The circle of memory icebreaker activity is a group activity for medium sized groups. In it, participants stand in a circle, share information about themselves and try and remember the things that others have said about themselves.

Summary by The World of Work Project

Circle of Memory Icebreaker Activity

This icebreaker activity works well in a medium sized group of 12-20 people.

The facilitator gets the group to stand in a circle and asks each person to think of a descriptive word that starts with the same letter as their name, e.g. “Athletic Alex” or “Creative Chris”.

A woman with a basketball, representing a memory trick as used in the Circle of Memory Icebreaker Activity
Is that Basketball Beth?!

The facilitator then explains that each of the participants in the activity is going to take turns introducing themselves to the group using their descriptions.

The catch is, that when it’s your turn, you’ll need to say the alliteration names of everyone before you before you can say your name.

For example, if you’re the third person after Alex and Chris you’ll need to say “Athletic Alex” and “Creative Chris” before you introduce yourself. If you make a mistake then the activity bounces back to the person before you and they need to reintroduce everyone before them and themselves again, then it’s back to you.

The Circle of Memory Icebreaker Activity finishes when the last person in the circle successfully introduces themselves to the room.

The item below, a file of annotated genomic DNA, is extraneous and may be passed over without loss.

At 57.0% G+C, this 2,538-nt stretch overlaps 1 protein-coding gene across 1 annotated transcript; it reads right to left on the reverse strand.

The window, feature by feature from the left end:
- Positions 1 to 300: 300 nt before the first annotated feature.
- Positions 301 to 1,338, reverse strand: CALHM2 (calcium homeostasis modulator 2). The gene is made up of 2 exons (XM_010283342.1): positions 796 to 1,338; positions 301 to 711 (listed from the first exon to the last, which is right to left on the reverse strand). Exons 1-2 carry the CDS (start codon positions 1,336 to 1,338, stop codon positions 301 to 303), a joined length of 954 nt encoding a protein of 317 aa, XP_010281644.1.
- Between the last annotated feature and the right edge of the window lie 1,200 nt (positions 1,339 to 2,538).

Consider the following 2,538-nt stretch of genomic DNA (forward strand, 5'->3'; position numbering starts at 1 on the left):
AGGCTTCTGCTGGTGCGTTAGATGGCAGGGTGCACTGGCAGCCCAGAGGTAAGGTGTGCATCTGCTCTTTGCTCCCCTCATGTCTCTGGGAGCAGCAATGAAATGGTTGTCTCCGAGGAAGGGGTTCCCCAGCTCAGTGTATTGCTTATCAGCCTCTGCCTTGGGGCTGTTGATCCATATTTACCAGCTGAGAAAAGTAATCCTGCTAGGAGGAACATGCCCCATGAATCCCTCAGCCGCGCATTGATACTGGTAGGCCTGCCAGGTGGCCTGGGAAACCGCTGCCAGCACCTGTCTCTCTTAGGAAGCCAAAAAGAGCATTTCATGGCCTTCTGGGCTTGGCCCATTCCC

Want to be a better manager?


Every year we run an open cohort of our Connected Management programme for those working in small organisations or organisations that are not able to fund personal and professional development. The 10 session programme is £1100 per person with discounts of up to 40% for self-funders and non-profits.

In 2024, we have a cohort on Wednesday 3.30pm UK time and Thursdays 9am UK time from April 17/18. It comprises 10 online live workshops with two great facilitators and access to a bank of support materials. Learn more about the programme by clicking below.

Learning More

Team building and ice-breaking activities are very important. They help build trust in teams and help progress team maturity. They can also reduce the risks of social threat and improve interpersonal awareness.

Being able to deliver them is a helpful facilitation and meeting skill. A few specific activities we’ve written about include: Weekend Chairs, Birthday Ordering, Vegetable Introductions, Two Truths and a Lie, and the Questions Cocktail Party.

Laughter and play are also great ways to help build a team. You can learn more about how playfulness helps teams in our podcast on the subject:

The World of Work Project View

This Circle of Memory Icebreaker activity is fine. It feels a bit retro in some ways now. It can also bring some stress to an activity. This is because there is a risk of failure that people need to face into. That said, it always does get completed. And by the end of it people really do know each others names (at least for a while).

In our view there are better icebreakers available, but this one is good to know about and useful for some groups. It really just depends what your objectives are overall.

Our Podcast

Our Podcast is a great way to learn more about hundreds of fascinating topics from around the world of work.

This post is based on our experiences facilitating workshops and events. There are no specific references for it.

We’re a small organization who know we make mistakes and want to improve them. Please contact us with any feedback you have on this post. We’ll usually reply within 72 hours.